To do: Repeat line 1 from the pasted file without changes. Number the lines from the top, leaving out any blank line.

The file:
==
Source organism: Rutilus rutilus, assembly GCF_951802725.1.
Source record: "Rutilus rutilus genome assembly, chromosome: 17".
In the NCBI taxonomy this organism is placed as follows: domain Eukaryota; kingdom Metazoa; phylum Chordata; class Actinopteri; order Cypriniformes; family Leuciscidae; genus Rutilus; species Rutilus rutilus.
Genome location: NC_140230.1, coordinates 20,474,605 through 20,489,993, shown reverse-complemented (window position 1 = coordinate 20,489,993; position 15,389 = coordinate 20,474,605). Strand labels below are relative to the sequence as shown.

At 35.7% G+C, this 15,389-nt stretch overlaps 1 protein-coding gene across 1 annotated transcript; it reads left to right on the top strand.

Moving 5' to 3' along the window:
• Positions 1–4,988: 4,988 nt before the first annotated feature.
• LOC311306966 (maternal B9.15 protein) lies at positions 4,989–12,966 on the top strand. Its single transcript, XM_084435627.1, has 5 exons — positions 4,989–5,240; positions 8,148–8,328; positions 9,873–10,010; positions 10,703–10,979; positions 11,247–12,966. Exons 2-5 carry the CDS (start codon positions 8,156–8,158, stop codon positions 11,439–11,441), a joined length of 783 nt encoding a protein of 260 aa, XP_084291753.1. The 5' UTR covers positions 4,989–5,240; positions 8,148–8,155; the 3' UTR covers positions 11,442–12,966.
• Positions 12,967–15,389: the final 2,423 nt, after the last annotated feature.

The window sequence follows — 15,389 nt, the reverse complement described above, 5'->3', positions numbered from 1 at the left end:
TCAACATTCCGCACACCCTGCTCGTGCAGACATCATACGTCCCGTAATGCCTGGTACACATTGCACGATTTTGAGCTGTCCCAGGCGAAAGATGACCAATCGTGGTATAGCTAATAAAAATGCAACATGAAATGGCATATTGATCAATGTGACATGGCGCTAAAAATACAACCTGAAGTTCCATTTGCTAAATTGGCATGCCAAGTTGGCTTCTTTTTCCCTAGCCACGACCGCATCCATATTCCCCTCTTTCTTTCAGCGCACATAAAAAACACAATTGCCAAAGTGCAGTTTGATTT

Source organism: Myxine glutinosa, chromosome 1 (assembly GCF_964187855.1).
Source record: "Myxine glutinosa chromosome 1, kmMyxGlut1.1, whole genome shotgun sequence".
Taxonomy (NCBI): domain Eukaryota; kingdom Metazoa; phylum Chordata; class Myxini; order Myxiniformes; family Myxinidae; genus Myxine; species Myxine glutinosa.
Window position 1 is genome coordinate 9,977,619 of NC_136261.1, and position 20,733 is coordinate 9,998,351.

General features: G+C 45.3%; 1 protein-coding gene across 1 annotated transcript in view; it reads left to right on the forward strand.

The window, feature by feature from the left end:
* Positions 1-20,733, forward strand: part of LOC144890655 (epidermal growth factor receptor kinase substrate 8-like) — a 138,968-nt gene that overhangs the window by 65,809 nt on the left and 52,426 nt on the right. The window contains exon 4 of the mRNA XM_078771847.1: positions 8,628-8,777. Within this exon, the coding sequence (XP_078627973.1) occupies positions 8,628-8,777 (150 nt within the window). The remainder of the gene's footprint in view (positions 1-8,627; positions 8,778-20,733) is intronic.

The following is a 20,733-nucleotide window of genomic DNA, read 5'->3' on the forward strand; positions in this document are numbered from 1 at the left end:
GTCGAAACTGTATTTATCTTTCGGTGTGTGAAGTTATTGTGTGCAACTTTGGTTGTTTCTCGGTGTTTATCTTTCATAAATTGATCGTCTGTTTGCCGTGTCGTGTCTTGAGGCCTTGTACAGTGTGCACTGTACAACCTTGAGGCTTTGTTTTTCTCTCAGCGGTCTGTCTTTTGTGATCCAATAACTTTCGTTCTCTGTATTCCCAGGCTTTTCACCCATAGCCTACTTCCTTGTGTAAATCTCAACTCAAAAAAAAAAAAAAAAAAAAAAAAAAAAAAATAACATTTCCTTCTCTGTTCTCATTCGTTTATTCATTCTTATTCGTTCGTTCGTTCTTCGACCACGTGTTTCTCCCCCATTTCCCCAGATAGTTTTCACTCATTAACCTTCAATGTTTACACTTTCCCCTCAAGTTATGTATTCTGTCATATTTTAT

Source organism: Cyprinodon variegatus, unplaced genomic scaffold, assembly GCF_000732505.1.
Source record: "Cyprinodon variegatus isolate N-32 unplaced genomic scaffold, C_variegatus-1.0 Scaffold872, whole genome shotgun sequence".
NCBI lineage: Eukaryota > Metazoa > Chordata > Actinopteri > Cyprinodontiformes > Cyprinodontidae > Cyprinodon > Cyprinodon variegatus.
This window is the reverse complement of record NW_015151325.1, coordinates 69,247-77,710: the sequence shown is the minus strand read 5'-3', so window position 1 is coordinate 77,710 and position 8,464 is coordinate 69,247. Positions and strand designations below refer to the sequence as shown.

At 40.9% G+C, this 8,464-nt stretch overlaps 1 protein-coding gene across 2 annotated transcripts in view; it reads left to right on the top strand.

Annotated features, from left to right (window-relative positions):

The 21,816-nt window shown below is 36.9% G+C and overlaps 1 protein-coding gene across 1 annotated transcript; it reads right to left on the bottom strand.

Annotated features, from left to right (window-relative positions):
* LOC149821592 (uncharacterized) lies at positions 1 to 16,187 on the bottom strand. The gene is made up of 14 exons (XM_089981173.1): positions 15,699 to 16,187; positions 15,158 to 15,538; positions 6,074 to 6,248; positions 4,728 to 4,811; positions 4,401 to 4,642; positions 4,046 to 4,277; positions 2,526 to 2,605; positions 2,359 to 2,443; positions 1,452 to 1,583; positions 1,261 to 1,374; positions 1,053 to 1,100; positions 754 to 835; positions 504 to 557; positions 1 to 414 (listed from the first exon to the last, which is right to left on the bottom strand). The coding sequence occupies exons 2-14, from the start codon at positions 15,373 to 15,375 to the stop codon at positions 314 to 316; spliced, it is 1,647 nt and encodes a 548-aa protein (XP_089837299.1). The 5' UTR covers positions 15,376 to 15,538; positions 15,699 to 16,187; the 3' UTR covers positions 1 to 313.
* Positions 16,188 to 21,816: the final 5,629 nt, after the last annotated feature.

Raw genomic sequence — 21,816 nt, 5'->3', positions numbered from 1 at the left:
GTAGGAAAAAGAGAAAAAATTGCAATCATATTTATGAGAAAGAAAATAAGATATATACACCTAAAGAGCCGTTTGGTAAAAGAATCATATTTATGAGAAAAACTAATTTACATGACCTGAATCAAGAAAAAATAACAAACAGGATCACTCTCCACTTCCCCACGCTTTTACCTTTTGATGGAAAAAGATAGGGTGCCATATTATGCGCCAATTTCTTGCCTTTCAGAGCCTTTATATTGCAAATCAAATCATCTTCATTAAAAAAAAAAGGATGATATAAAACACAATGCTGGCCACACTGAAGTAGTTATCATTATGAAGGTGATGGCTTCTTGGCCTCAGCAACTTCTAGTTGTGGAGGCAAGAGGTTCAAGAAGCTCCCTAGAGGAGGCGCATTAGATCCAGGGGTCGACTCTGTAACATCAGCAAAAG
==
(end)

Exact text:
Source organism: Rutilus rutilus, assembly GCF_951802725.1.